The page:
The campground was booked solid for this Easter weekend and we were scheduled to leave this morning. But on a whim we asked at the office if they had any cancellations, and what do you know, we get to stay three more days. But had to move to move from #59 over to #56. Lucky us!
Oh what a beautiful day! In the 70’s and sunny…perfect. So, what to do.. Just a few miles north of Montgomery is the little town of Prattville that sounded interesting so that’s where we went. Out by the highway are the usual big box stores and businesses but the Prattville Historic District is down by the river. Its a perfect small town where Main Street still exists. Some interesting restaurants and shops, but not all touristy like so many historic old towns can be.
A very nice lady at the Welcome Center / Museum had some good suggestions for places to go and see and gave us much information about the town and its history. And the museum was interesting. There was an old cotton gin in there too.
Prattville has several free active healthy spring water artesian wells and is know as “The Fountain City”. You can fill your water jug at any of the public wells. Bernie had a drink from the one behind the museum.
The entrance to the Prattville Creek Walk begins across the street from the museum. An old canoe planter adorns the start.
The locals enjoy wading in the creek which parallels the street behind Main Street.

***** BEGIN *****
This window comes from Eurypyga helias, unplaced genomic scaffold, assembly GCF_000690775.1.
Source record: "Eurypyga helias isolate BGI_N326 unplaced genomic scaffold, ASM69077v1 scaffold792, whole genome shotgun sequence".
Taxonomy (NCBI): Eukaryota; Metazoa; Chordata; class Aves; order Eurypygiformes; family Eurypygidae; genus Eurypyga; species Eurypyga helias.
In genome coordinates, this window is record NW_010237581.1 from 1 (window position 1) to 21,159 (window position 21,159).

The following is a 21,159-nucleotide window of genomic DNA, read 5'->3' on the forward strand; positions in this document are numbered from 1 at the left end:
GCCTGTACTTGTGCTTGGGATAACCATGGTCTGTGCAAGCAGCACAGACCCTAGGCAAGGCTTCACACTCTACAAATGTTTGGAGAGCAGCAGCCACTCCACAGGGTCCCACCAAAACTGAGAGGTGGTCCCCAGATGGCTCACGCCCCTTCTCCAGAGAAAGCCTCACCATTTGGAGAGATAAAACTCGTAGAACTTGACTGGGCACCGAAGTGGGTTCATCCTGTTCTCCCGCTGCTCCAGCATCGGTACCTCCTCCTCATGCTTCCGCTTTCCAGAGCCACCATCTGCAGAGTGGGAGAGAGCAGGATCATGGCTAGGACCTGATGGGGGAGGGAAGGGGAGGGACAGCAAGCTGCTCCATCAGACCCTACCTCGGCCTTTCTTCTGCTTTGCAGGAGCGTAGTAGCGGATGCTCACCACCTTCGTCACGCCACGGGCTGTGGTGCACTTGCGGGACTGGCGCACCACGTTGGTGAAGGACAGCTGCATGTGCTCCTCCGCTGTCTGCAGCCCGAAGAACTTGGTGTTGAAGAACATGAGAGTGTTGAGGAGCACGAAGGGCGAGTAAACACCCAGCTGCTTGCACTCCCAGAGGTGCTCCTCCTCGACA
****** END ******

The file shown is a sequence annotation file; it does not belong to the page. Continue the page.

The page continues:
At the end of the Creekwalk you can view the Autauga Creek Dam, millpond, and Daniel Pratt’s industrial buildings.
Prattville is known as one of Alabama’s first “planned communities.” Daniel Pratt, an American industrialist from New Hampshire, built a cotton gin factory here in 1838 and founded Prattville for the workers. This soon became the largest producer of cotton gins in the world, and Alabama’s first major industry. He is buried in the family cemetery on a hill overlooking the town and his company.
Another very interesting stop we made today was to Wilderness Park within the city limits of Prattville. This 26 acre area has been invaded by the bamboo of central China. It is now a designated wilderness area which requires the park be left in a natural state. A half-mile path takes you into the bamboo forest and around a swampy area.
- Admission: free
- Lodging: $39 (total for three additional nights, Senior Pass 50% rate)